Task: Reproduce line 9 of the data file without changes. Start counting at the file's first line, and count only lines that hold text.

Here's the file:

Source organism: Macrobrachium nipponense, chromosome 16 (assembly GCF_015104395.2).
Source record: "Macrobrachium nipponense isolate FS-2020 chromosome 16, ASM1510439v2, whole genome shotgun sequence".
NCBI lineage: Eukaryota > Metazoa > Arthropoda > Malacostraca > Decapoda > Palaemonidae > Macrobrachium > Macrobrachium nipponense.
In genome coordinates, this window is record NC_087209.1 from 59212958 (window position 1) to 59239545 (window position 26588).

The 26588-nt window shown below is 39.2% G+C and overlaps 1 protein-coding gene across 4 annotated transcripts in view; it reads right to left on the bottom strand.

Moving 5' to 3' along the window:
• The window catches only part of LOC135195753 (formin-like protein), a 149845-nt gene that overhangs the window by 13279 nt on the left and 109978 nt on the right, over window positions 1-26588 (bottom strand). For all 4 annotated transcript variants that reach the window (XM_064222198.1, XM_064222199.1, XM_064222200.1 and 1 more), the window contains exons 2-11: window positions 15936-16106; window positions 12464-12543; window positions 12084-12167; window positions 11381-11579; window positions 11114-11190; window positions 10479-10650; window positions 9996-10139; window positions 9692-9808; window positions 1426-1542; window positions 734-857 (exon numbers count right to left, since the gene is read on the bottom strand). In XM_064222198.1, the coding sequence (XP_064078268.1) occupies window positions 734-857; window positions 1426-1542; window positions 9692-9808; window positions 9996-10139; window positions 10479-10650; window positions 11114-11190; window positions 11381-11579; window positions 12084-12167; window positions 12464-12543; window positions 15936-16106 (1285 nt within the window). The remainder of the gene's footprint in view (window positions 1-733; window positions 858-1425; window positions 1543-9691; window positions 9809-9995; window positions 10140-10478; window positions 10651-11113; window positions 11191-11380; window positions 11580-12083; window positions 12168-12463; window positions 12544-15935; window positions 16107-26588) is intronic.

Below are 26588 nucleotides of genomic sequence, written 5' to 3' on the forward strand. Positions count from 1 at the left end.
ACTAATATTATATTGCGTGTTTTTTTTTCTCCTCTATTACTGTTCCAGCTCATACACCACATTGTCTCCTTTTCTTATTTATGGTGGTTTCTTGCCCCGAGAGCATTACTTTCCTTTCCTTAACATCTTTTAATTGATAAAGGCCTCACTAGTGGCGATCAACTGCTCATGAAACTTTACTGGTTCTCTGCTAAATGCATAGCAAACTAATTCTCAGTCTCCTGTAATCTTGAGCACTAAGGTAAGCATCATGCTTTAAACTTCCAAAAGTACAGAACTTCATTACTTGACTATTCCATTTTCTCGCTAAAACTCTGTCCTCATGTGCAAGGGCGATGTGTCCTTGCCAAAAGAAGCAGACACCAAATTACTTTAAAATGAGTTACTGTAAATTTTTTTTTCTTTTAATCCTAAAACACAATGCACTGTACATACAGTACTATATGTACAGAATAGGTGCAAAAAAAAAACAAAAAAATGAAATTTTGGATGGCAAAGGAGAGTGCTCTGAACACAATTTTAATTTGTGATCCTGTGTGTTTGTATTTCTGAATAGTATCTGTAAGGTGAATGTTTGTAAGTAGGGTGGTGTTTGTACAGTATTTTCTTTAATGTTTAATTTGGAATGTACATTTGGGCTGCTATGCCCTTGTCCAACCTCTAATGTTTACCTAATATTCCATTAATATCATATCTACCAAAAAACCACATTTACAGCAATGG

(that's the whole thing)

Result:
ACTAATATTATATTGCGTGTTTTTTTTTCTCCTCTATTACTGTTCCAGCTCATACACCACATTGTCTCCTTTTCTTATTTATGGTGGTTTCTTGCCCCGAGAGCATTACTTTCCTTTCCTTAACATCTTTTAATTGATAAAGGCCTCACTAGTGGCGATCAACTGCTCATGAAACTTTACTGGTTCTCTGCTAAATGCATAGCAAACTAATTCTCAGTCTCCTGTAATCTTGAGCACTAAGGTAAGCATCATGCTTTAAACTTCCAAAAGTACAGAACTTCATTACTTGACTATTCCATTTTCTCGCTAAAACTCTGTCCTCATGTGCAAGGGCGATGTGTCCTTGCCAAAAGAAGCAGACACCAAATTACTTTAAAATGAGTTACTGTAAATTTTTTTTTCTTTTAATCCTAAAACACAATGCACTGTACATACAGTACTATATGTACAGAATAGGTGCAAAAAAAAAACAAAAAAATGAAATTTTGGATGGCAAAGGAGAGTGCTCTGAACACAATTTTAATTTGTGATCCTGTGTGTTTGTATTTCTGAATAGTATCTGTAAGGTGAATGTTTGTAAGTAGGGTGGTGTTTGTACAGTATTTTCTTTAATGTTTAATTTGGAATGTACATTTGGGCTGCTATGCCCTTGTCCAACCTCTAATGTTTACCTAATATTCCATTAATATCATATCTACCAAAAAACCACATTTACAGCAATGG